COVID-19 became a nightmare for educators at every level, and will continue to disrupt in varying degrees for semesters to come. I'm not surprised that masks have become politicized. I'm not surprised that universities are coming to realize the importance of face-to-face instruction for students as students consider gap-years rather than deal with an entire course load online. Concurrently, faculty such as myself are coming to realize the importance of having online components to our classes. Luddism here was a privilege to which none of us can adhere any longer. While technology broadly construed is my specialty, I was not a fan nor adopter of online or blended models of teaching. The technology wasn't (and still isn't) seamless enough for me to dynamically present material or facilitate discussion. That is my opinion, and it still is. I envy my colleagues who have managed this balance and who create rich and dynamic online learning experiences for students. I have been -- and will continue to -- look to them to guide me. 

The death of George Floyd and the spotlight on race and police brutality have put universities into (rightfully) awkward positions.  I'm sure many administrators and faculty alike have been blindsided by the activism of colleagues; or, conversely, lacks of activism. I won't go into the details of my own university's response, but I will say that what is abundantly clear is that for some, like myself, the death of George Floyd was a gut-check of my personal privilege, and a reassessing of the privilege and power that comes with it. Personally -- let me emphasize this -- personally, I found that I was not doing enough. My selective activism was a privilege in and of itself. As what will probably be one of the last generations of faculty to have tenure, I have an invaluable asset by and through which I can actively affect change. The challenge is for me to do so responsibly: not in the context of keeping anyone "comfortable," but in the context of not doing harm to those already being pulled in different directions by the intersectional forces of race, gender, poverty, and a myriad other vectors of power.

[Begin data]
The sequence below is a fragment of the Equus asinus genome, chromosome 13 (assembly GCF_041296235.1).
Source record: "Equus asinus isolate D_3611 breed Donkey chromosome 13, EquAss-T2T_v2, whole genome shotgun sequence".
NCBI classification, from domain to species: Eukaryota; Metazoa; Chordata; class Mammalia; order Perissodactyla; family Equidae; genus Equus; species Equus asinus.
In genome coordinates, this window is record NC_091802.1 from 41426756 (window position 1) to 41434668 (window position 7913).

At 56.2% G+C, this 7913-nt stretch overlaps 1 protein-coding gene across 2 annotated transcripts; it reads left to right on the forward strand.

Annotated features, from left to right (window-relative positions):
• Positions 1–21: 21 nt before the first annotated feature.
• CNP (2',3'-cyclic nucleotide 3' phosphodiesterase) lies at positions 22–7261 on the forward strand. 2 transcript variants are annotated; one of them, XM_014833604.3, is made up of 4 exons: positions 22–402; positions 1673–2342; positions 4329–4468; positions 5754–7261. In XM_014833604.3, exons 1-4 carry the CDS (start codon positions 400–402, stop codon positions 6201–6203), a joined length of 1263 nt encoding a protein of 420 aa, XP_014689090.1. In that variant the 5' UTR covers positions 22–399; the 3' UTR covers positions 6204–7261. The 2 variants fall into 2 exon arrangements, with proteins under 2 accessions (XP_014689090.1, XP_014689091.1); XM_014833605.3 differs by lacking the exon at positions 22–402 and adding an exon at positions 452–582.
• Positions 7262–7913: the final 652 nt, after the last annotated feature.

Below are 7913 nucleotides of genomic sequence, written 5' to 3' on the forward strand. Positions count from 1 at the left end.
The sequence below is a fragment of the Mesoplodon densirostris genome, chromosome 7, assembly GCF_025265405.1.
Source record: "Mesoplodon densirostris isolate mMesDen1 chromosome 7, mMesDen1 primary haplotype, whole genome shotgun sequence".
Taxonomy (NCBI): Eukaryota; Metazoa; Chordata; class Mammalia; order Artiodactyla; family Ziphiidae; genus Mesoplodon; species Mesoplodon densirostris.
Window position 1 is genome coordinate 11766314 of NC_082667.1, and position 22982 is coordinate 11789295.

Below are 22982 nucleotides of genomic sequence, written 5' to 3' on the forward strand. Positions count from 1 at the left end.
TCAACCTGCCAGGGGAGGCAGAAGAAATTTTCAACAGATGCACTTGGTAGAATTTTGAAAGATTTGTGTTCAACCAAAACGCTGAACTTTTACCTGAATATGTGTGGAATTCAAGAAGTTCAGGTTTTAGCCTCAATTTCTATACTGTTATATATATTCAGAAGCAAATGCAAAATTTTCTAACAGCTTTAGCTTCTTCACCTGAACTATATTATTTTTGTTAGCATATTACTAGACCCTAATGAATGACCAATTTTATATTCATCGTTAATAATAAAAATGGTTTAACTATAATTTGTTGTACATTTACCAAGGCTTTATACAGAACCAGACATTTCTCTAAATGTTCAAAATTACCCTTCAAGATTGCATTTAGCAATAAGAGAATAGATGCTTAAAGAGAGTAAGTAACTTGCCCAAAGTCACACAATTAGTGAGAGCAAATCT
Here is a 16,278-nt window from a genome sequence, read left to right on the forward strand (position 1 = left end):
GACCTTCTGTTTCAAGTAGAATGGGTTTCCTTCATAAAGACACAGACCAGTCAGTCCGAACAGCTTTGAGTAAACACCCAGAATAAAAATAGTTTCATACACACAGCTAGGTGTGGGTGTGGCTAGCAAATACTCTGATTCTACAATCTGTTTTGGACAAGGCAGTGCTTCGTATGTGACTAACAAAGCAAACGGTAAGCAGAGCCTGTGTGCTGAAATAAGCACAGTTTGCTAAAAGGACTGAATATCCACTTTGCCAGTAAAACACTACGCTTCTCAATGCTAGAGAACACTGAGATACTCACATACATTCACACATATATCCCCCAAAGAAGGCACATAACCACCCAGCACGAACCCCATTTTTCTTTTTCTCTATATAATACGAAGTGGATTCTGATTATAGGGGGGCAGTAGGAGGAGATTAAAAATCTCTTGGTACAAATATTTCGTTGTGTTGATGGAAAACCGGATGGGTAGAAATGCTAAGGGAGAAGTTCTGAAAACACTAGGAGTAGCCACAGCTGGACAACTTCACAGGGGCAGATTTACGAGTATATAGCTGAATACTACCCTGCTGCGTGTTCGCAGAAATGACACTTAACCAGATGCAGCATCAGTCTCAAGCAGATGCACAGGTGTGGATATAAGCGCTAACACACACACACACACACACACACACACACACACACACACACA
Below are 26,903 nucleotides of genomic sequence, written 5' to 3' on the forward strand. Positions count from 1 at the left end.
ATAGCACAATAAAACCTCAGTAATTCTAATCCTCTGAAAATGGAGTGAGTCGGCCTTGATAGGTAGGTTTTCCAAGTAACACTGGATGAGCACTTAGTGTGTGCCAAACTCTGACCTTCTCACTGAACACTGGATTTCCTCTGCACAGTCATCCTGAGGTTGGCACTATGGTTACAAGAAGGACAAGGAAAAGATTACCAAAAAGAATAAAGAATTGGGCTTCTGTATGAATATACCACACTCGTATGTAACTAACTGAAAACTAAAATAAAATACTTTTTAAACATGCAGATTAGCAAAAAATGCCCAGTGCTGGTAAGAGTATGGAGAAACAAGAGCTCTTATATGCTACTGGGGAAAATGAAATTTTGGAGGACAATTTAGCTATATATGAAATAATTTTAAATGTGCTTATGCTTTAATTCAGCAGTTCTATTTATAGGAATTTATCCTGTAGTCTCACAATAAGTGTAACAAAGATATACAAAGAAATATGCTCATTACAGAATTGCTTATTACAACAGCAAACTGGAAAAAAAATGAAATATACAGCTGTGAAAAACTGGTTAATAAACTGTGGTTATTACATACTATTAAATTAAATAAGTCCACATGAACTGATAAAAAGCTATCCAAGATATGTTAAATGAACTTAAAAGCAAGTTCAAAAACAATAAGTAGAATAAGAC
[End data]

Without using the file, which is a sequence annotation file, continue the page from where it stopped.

I think that many of us in academia -- particularly in the humanities and social sciences --  have been talking about these things for so long that we forget that we have internalized and naturalized the discourse of race and gender studies. We simply can't believe that anyone but a college freshman could say "all lives matter" without malicious intent. Yet, when it does happen, we have a moral obligation to educate in the most effective manner possible. As a philosophy professor, I am spoiled in the fact that I face resistance on a daily basis to the things I teach in my classes: not necessarily because they are politically volatile, but because they are just ... well ... ridiculous. YOU try explaining to a student who never read ANY philosophy in their lives Plato's theory of Forms. Or try to thread the needle with Nietzsche and Sartre so that students realize that neither was a nihilist (in fact, both are as anti-nihilist as one can be). 

So when a community member, or relative, or administrator proudly -- and without malice -- says "all lives matter"* or declare themselves "colorblind"** in the context of wanting to be an ally or at least do no further harm, my duty is to be the educator that I am. Notice the context, however. There are plenty of people who have declared "all lives matter" or that they're "colorblind" with the same political fervor and intention as am internet comment section troll who has just learned the term "virtue signalling." 

Indeed, I've had some relatively important people declare that they'd love to sit down and have coffee with me because they'd find "real debate" with me to be "entertaining." I can't help but think of showing up in a toga yelling "ARE YOU NOT AMUSED?!" Instead, I politely decline, saying that while I'd love to talk about philosophy any day, I'd rather not take part in what will inevitably be the rhetorical equivalent of professional wrestling. They want me to follow the script of the liberal academic while they follow their own script of whatever they think the opposite of a liberal academic is.  

Yet, that's the real issue here, though, isn't it? I had the privilege of saying "no." I had the privilege of walking away from a so-called "debate" and get on with my life. Just as I could easily take another Facebook hiatus or "sit out" diversity discussions on campus simply because I was tired or just didn't feel like it. 

There are those who simply cannot walk away from these issues. They cannot sign out of Facebook and not have to deal with systemic racism. Every act of theirs becomes a political act simply by the color of their skin and/or their gender identity. Between this and COVID, I was given a double-dose of privilege-checking. Just like the moment when I sat down to write this entry and told myself that I was specifically NOT going to discuss any of the above because I wanted to focus on something else. Yes, I will focus on other things in future entries, but this entry needed to be written. And I had a responsibility to write it. 

Black lives matter.

* saying "all lives matter" as an answer to "Black lives matter" is akin to saying to the owner of a burning house that "all houses matter" as their house burns down; or saying to someone who lost a child that "all children matter." 

** When one is "blind" to race, it also infers that one is blind to the experiences unique to that race -- both the challenges that race has faced as well as the pride and accomplishments therein.